GPO in Dublin marks 200th anniversary of opening
THE General Post Office in Dublin, the oldest postal headquarters in the world which is still functioning, has celebrated the 200th anniversary of its opening.
The issuing of a special bi-centenary stamp by An Post and an exhibition detailing the history of the GPO have marked the anniversary.
Aside from its central role in Ireland's postal service, the GPO was at the heart of the 1916 Easter Rising as the headquarters of the rebel leaders.
Extensive shelling during the Rising left the building - which had taken four years to build - as a burning mound of rubble, with only the frontal facade and portico surviving.
The Free State government made the rebuilding of the GPO a priority and it was officially reopened for business in 1929.
On Thursday, the celebrations kicked off at the GPO with a 15-minute play written by Colin Murphy in which actor Rory Nolan, playing the character of Sir Edward Lees, the Post Office Secretary in 1818, described the new building and its challenges.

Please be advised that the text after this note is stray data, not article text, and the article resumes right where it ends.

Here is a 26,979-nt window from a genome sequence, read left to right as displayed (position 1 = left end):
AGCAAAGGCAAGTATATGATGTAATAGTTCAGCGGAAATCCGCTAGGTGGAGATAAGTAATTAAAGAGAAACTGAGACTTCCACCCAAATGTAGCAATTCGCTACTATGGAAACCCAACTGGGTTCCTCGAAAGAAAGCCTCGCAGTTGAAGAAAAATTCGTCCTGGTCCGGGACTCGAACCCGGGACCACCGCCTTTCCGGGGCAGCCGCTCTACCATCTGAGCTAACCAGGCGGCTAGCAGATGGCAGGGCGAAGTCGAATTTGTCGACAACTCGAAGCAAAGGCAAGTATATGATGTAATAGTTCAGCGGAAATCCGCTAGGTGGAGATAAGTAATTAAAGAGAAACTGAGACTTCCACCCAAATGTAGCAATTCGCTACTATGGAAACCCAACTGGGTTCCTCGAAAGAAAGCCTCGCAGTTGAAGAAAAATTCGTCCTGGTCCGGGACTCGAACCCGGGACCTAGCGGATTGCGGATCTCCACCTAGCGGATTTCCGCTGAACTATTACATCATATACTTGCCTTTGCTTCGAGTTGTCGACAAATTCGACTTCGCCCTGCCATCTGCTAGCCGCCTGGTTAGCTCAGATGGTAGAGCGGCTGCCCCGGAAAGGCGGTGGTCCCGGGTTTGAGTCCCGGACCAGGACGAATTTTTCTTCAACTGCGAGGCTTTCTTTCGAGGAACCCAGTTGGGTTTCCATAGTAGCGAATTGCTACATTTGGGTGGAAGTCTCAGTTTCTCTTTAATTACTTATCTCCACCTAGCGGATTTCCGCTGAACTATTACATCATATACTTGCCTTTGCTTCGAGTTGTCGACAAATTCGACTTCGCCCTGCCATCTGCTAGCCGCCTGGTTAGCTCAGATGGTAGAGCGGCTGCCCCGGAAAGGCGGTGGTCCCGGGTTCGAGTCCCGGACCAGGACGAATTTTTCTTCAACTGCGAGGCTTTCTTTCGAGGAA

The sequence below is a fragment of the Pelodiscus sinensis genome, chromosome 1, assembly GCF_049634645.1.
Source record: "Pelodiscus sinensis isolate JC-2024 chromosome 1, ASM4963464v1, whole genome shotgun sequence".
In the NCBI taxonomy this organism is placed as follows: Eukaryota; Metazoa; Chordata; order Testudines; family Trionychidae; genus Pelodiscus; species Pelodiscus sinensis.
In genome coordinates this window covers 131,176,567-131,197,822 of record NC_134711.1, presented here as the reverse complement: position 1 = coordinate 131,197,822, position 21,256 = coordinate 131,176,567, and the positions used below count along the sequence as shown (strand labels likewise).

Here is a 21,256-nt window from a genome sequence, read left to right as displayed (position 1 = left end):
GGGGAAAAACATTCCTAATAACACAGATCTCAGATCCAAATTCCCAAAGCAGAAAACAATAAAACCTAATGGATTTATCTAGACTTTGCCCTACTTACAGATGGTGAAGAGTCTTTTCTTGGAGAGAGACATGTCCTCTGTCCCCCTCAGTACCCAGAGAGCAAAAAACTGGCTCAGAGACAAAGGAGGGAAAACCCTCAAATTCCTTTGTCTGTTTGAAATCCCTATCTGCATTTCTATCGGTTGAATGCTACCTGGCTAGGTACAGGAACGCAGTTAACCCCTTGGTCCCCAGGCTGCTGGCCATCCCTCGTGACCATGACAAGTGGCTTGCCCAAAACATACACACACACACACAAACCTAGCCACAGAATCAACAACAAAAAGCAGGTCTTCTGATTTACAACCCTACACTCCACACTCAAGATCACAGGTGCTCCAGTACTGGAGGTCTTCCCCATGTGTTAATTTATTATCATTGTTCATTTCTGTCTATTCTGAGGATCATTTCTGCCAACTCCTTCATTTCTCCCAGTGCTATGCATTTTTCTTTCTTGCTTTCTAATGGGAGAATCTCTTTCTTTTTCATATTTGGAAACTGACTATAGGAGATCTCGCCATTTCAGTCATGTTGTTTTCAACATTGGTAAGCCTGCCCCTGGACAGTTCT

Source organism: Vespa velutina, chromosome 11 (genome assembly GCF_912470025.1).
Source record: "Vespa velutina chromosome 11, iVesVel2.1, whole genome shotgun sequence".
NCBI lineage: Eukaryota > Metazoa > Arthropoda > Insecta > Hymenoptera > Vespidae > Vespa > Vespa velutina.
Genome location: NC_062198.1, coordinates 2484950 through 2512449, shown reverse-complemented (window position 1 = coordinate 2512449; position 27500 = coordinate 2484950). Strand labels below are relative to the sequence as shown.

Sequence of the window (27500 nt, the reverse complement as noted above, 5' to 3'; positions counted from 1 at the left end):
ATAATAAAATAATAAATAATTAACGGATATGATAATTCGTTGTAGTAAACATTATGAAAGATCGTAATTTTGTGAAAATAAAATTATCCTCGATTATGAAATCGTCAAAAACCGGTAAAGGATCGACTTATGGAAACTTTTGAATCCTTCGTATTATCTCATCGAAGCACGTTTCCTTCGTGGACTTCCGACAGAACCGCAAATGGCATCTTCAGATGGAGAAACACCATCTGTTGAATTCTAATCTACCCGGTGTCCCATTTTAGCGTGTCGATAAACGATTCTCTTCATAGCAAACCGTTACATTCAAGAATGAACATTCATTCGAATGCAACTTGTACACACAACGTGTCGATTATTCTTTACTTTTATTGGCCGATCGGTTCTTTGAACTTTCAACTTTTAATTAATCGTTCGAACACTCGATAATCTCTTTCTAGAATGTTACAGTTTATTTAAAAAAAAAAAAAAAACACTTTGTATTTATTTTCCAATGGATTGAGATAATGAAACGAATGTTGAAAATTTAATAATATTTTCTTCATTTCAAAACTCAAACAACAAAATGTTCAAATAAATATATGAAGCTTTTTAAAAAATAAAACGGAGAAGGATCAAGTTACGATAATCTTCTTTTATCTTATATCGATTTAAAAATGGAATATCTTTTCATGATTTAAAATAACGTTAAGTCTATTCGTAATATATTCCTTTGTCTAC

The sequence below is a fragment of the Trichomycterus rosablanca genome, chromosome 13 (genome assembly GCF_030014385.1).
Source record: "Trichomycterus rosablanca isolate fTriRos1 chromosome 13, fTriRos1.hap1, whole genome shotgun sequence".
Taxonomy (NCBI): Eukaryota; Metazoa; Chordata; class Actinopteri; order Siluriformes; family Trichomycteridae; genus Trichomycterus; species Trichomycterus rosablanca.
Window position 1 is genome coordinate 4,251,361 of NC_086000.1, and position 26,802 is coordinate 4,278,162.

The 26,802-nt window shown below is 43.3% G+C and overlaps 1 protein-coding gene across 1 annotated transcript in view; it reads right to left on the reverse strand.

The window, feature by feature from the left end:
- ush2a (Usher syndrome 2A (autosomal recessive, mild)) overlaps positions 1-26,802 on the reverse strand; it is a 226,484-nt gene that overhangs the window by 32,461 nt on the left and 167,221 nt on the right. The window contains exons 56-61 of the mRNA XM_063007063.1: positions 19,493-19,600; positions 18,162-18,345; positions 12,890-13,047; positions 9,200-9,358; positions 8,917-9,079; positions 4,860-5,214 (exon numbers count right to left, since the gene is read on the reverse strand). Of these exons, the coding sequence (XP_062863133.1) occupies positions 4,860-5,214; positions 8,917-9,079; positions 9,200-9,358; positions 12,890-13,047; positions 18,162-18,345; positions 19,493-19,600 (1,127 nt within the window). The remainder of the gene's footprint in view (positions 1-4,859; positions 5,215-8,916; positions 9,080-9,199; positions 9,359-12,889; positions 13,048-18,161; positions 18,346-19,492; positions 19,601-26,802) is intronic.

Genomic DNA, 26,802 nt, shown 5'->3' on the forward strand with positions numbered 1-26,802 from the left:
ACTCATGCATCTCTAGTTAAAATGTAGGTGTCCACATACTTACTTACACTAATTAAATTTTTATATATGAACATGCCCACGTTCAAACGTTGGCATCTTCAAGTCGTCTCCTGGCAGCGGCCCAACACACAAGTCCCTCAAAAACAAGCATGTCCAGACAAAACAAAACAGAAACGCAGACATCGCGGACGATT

Originally located in College Green, as the postal service expanded a decision was made to move to O'Connell Street, opening on January 6 1818.
An architect from Armagh, Francis Johnston, was tasked with designing the iconic building, and also created Nelson's Pillar, which stood outside the GPO until the IRA blew it up in 1966.
Every visitor to the GPO in 2018 will receive a free bi-centenary postcard and further events to mark the anniversary are to be announced during the year.